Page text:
My Brother’s Keeper: Mission Granada.

Part I.

I spent a few days this summer hanging out in Nicaragua. It was my second trip in a year and the country had really started to grow on me. From a tourism standpoint, it is years, if not decades behind Costa Rica, its neighbor to the south. From a crime standpoint, it is one of the safest in the western hemisphere. It’s true that Nicaragua is part of the ‘cocaine corridor’, but by not being a border country to either Mexico or Colombia, it avoids the violent clashes at its borders. Outside of Managua, the rest remains country, and it is beautiful. Miles of jungle stretch from the Caribbean to the Pacific. Stratovolcanoes dot the landscape. Cattle graze in fields. Enormous lakes glisten in the sunlight.The touches of Spanish conquest can been seen splashed in just about any town, and the people who live in them are usually pleasant. They are a rugged people, and they are a poor people.

Unfortunately, Nicaragua is only behind Haiti as the poorest country in the western hemisphere.

Peeling away the thin veneer in every town quickly reveals this fact, and there is no age that is immune to this reality. It took less than an hour in Granada to meet orphans living on its streets.

Just off the historic central plaza, I came accross two boys resting in the shade of a building. Less than a hundred feet away, a police officer trained his gaze on me, likely not sure why I had taken an interest in the two. I took a few photos of the sleeping boy, but on the fourth I found my camera’s screen filled with a red blur. I looked up to see the other boy had taken an interest in me. Before I could manage a photo, he came quickly at me with an extended hand, but to offer a handshake instead of taking anything I may have had.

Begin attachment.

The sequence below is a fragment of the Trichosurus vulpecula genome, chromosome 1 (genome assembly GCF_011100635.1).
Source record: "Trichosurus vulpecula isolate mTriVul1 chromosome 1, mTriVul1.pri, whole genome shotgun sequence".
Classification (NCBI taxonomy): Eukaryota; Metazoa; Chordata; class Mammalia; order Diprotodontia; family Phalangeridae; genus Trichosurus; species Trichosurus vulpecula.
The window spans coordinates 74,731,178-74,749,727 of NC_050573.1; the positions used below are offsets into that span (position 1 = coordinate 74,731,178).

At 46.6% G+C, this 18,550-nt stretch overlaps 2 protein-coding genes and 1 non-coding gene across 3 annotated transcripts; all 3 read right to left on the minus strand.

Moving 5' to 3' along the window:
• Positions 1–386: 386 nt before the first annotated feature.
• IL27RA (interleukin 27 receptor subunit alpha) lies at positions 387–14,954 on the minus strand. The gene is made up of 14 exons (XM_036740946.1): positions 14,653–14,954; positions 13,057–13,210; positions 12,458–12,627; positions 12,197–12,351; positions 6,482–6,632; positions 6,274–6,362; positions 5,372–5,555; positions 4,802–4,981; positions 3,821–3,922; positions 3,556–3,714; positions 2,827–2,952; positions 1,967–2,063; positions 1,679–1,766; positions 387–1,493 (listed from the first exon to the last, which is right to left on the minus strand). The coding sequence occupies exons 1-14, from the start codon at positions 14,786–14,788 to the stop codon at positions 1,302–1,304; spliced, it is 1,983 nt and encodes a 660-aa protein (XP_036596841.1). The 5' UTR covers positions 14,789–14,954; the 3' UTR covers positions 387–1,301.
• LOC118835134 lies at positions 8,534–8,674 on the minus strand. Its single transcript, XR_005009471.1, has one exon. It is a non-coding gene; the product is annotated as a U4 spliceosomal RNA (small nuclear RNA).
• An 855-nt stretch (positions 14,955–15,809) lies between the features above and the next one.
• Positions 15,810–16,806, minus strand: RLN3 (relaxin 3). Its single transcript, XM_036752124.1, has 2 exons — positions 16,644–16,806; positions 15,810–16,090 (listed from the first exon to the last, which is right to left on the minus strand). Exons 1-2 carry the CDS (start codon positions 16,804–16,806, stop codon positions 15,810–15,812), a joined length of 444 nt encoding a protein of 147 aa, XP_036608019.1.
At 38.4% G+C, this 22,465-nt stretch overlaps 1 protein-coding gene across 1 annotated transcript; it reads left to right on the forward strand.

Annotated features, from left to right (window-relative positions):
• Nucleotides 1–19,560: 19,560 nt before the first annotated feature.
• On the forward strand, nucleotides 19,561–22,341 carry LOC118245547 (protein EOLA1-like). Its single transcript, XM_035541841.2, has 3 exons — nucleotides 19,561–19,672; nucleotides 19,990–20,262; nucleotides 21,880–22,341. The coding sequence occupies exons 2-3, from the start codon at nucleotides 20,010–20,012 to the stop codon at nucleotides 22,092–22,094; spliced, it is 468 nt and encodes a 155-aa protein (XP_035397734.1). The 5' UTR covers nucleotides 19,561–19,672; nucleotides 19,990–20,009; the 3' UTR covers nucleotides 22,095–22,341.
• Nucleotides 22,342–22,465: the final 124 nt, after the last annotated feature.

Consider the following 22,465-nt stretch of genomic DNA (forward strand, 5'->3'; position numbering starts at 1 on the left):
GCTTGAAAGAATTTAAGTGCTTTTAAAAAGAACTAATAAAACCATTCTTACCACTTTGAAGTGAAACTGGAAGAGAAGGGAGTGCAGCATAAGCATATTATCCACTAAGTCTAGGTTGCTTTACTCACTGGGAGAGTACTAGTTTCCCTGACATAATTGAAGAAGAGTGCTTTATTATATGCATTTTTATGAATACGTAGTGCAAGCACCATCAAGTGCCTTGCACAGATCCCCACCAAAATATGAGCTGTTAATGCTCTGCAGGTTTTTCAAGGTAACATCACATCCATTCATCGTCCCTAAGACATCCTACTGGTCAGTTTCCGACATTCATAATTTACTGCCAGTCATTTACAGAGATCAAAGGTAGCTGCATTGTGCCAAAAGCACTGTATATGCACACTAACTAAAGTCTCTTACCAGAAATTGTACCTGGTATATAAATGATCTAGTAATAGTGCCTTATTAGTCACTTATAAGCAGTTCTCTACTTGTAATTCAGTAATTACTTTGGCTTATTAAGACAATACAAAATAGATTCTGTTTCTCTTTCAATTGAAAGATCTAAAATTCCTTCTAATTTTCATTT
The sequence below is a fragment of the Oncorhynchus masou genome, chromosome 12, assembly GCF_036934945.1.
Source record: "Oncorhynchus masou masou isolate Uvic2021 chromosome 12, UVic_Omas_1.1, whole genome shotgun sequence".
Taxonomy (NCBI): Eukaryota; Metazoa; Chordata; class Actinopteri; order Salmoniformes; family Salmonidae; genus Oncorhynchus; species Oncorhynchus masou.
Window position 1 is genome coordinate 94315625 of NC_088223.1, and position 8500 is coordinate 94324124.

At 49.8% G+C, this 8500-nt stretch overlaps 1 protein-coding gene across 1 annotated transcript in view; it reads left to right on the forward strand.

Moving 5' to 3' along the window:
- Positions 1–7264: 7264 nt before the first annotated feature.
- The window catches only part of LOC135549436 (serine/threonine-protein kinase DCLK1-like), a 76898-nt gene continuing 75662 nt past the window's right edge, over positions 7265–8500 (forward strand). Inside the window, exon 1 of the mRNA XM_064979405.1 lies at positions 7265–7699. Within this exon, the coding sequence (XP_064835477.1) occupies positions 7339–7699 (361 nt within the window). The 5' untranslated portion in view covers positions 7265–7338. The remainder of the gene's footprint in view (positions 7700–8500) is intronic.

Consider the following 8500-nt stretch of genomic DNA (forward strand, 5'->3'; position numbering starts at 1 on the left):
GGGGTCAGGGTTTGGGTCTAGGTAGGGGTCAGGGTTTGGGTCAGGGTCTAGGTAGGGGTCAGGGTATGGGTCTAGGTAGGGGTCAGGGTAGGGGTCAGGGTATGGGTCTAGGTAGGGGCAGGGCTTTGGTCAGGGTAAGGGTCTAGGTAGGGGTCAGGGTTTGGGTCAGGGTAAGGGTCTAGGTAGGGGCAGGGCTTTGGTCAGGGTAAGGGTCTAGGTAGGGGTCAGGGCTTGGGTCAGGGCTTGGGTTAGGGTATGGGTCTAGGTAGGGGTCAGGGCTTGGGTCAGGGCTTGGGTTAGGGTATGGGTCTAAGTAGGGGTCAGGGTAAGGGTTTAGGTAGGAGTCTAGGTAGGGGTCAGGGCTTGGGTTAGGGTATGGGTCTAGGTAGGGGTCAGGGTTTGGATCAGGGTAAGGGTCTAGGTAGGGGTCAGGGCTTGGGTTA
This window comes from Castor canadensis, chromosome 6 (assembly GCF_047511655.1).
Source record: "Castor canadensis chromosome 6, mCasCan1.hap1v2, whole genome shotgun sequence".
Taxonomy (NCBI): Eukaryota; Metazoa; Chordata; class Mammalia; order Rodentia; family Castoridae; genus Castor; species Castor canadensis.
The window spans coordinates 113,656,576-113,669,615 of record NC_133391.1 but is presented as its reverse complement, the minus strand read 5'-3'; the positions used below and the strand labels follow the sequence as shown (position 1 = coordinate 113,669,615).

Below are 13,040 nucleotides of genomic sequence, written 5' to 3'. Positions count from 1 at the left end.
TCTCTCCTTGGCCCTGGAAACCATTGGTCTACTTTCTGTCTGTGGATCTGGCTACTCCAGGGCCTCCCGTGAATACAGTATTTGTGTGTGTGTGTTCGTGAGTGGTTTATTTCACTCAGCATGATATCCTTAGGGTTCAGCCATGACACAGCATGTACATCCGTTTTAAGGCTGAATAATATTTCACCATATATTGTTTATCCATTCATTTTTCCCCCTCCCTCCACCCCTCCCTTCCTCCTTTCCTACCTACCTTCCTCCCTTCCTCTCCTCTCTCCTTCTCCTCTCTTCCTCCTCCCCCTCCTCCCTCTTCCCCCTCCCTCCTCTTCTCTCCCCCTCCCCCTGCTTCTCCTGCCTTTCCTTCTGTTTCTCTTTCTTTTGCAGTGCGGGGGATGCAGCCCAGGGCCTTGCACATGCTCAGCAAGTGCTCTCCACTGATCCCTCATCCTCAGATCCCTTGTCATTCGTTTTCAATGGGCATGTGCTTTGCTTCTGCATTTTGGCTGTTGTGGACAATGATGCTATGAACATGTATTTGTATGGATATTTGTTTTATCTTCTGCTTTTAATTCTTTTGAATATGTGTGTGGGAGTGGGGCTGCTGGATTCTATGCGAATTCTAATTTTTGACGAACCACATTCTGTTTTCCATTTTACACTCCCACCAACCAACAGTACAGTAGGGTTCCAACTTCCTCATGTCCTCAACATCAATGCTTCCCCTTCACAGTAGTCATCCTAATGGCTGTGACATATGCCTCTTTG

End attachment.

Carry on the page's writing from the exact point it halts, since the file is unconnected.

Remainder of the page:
No home to call home.

He sat nearby on a doorstep, and pointed to the other boy. ‘Mi hermano’, he said, and I took the boy in the red shirt to be the younger of the two, but not by much. His perch by the door and the light from behind me painted a great visual, and I asked him for his photo as well. In the past, I have offered to pay someone for their photo, and this has been well received. It was no different now as he threw out an emphatic “Si!” and offered up his broad smile. I managed a decent photo:

Though I could only manage a few words, I gathered from him that he had lived on the streets for a little less than a year. He and his brother got by on an occasional errand here and the kindness of strangers there. I asked him if he was hungry and I was surprised when he said no. I thanked him for the photos and wished him well.

I turned to make my way and caught the eyes of the police officer. This time he returned my gaze with a smile and an approving nod. I walked east outside of the square, with a heavy heart and a sense of helplessness.

I was only in Nicaragua for a few hours, and I was already having a hard time…

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